Otto Binder

Bill Schelly, Words of Wonder: The Life and Times of Otto Binder, Hamster Press, 2003

In purchasing this, I was mainly curious to know if it would provide any new information on his flying saucer writings, possibly what he told others about what he felt concerning their significance. There was a possibility the subject might be consigned to a footnote, since I had some awareness he was a prolific writer, arguably a hack who churned out a ton of verbiage over the years, but I got it anyway since I personally respected his book What We Really Know About Flying Saucers as better than many on the subject at least when it first appeared. Over time, it has been superseded and essentially forgotten, but even if the biography ignored it that very fact might be of minor interest. When I first got it, I quickly saw that his saucer works were mentioned and there was clear supporting evidence to the view that his involvement was entirely sincere and not just a matter of an ambition of exploiting a new market. I put the book aside, my curiosity satisfied.

More recently, I picked it up again and took to reading it at leisure. It was a fairly adulatory biography and centred mainly on his years as a script-writer for comic books most particularly his massive output as a contributor to the Captain Marvel series, one of the prime competitors to the Superman franchise and the only imitator worrying enough to get harassed with lawsuits. Binder started first in the science fiction pulps and achieved early respect for his Adam Link stories, an innovative series that took the perspective of life as seen through the eyes of a robot with an emotional side. His move to comics was largely a matter of money; comics paid more and he was young enough to easily adapt to the emerging form. Over the ensuing two decades he cranked out a huge number of stories and achieved respect for doing quality work and surviving where others lured into the field quickly faded.

Much of this was done anonymously and at the behest of a publishing industry that sucked in writers to fill as many pages with whatever they could grind out. They raked in the coins of a huge market of young readers.  Binder thrived financially, socially, and emotionally in this period and the idyll of this period is nicely described and detailed. Then in the Sixties, his life fell apart. The comics market shrunk. He hoped to develop his love for the space programme into a science magazine. Potentially, it could have been a lucrative market, so he mortgaged the house. But Space World didn’t find enough subscribers and he gave it away to Ray Palmer who spent virtually nothing for writers and kept it in a limbo, never really a success but still existing as the ghost of an ambition. In a financial spiral, Binder came under the thumb of a psychologically abusive comics publisher. His habit for piling on personal insults led to emotional turmoil and Binder’s long-standing social alcoholism spiralled out of control.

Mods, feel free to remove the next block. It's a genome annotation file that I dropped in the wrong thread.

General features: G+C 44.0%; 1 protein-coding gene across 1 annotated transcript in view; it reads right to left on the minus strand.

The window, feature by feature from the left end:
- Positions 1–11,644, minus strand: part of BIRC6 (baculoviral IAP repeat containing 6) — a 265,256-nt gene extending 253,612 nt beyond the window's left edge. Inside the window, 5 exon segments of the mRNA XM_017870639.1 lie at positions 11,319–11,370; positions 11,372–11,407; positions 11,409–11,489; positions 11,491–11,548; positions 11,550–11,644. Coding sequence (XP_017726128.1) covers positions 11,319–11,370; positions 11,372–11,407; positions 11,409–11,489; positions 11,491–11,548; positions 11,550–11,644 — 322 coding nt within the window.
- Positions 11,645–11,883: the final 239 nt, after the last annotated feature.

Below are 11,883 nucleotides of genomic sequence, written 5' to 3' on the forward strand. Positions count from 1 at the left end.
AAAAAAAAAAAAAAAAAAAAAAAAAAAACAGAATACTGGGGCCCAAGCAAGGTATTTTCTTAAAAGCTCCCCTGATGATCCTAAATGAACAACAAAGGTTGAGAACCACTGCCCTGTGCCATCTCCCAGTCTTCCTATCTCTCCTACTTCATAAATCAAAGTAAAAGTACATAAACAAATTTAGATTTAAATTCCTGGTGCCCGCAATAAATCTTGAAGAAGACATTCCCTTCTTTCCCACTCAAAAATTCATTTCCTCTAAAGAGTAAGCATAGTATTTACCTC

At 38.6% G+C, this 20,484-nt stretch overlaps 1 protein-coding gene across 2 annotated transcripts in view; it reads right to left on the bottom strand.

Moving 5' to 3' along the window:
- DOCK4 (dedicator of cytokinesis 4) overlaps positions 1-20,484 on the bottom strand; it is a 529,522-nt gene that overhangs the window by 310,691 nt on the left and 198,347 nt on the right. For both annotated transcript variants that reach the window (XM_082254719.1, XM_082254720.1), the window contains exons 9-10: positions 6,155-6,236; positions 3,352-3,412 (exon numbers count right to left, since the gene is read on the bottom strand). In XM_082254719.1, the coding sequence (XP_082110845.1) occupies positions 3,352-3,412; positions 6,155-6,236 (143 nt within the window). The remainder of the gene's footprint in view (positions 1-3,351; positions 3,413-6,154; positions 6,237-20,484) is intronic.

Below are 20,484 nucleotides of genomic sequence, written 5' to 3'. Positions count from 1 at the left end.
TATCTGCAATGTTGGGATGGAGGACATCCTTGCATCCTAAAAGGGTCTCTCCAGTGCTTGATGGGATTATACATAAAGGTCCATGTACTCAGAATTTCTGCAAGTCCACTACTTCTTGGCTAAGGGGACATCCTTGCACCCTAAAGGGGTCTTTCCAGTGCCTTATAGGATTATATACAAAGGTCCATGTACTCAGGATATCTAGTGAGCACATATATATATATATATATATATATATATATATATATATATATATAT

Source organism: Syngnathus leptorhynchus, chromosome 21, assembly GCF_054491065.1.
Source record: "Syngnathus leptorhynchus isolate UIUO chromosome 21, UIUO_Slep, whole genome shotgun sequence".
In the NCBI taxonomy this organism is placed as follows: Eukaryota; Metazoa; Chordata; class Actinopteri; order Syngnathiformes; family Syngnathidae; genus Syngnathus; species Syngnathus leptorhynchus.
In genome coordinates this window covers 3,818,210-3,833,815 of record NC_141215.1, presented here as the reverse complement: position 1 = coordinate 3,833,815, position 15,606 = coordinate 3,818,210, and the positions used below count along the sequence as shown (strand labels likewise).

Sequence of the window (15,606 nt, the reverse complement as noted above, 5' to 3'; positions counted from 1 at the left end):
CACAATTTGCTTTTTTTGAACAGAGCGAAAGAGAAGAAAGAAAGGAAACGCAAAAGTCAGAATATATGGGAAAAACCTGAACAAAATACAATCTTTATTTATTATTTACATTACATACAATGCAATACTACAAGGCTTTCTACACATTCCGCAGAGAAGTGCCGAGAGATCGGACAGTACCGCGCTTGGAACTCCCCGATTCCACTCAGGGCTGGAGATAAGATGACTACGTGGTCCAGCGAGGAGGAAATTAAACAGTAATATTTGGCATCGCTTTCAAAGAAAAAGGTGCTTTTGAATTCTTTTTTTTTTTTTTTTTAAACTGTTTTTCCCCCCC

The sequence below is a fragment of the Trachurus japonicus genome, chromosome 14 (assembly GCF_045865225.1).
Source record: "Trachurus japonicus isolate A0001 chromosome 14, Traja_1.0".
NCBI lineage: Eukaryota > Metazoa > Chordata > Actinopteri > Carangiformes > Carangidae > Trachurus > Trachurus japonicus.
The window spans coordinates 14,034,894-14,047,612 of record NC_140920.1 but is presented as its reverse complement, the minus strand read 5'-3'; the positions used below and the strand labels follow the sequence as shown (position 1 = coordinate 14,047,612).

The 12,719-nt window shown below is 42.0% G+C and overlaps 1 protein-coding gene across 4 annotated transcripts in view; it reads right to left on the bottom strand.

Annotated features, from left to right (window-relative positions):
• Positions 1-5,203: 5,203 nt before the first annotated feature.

Things gradually improved, but then the rug got pulled up from under him in March 1967 when his angelic daughter was killed by car driven by a mentally-handicapped youth with no licence. You don’t need psychic powers to predict how things went after that.  The biographer doesn’t connect the dots between Binder’s downturn and the emergence of his UFO beliefs. He puts it down to an open mind and the heady UFO frenzy of the Sixties. Yet, there is evidence here that Binder was a sceptic up to 1961 and saucer frenzy was abundant in the Fifties. Science fiction buffs were talking about the subject throughout the earlier decade. Space World put him in closer contact with space issues and perhaps one could say that made him more knowledgeable of the puzzle, but NASA folks more generally favoured disbelief.

By 1967 What We Really Know About Flying Saucers is in print and though it arguably is the most rational saucer book of the mid-Sixties, it isn’t difficult to wonder if it isn’t really an exercise in mild paranoia. His idea of Project Earth Reconnaissance metaphorically echoes the eye of his "mysterious masters" of his past - evidently hostile. Phooey on "the brush-off machinations" of the orthodox, i.e. his nasty ex-boss. UFOs exist!  Similarly, it is very tempting to see his later and weirder UFO books, Flying Saucers Are Watching Us (1970) and Mankind - Child of the Stars (1974), as products of a mind in torment. How much easier to understand it in the prism of a human crushed by the loss of an angelic daughter, coping with an unhinged wife who set fire to their home (January 1969), downsizing into a house in virtual isolation (February 1969), and in the midst of this continuing to pay expensive institutional upkeep on a Downs Syndrome son (since 1955).

This, however, is just a footnote on one facet of a man who otherwise comes across as a very nice, very successful, very moral, hyper-productive creative human. His flaws are pretty minor in the context of his many virtues. Sometimes, adulation can undermine a biography, but the sugar in this one is cut by early struggle, the earning of respect, and a heavy tragedy. In the end, I felt it a very well-rounded story and crammed with a ton of useful information for people interested in learning more about Otto Binder’s writing career. Very reader-friendly, I rate it excellent. -- Martin S. Kottmeyer

This book is currently out of print, however a number of Binder's other books are still available:


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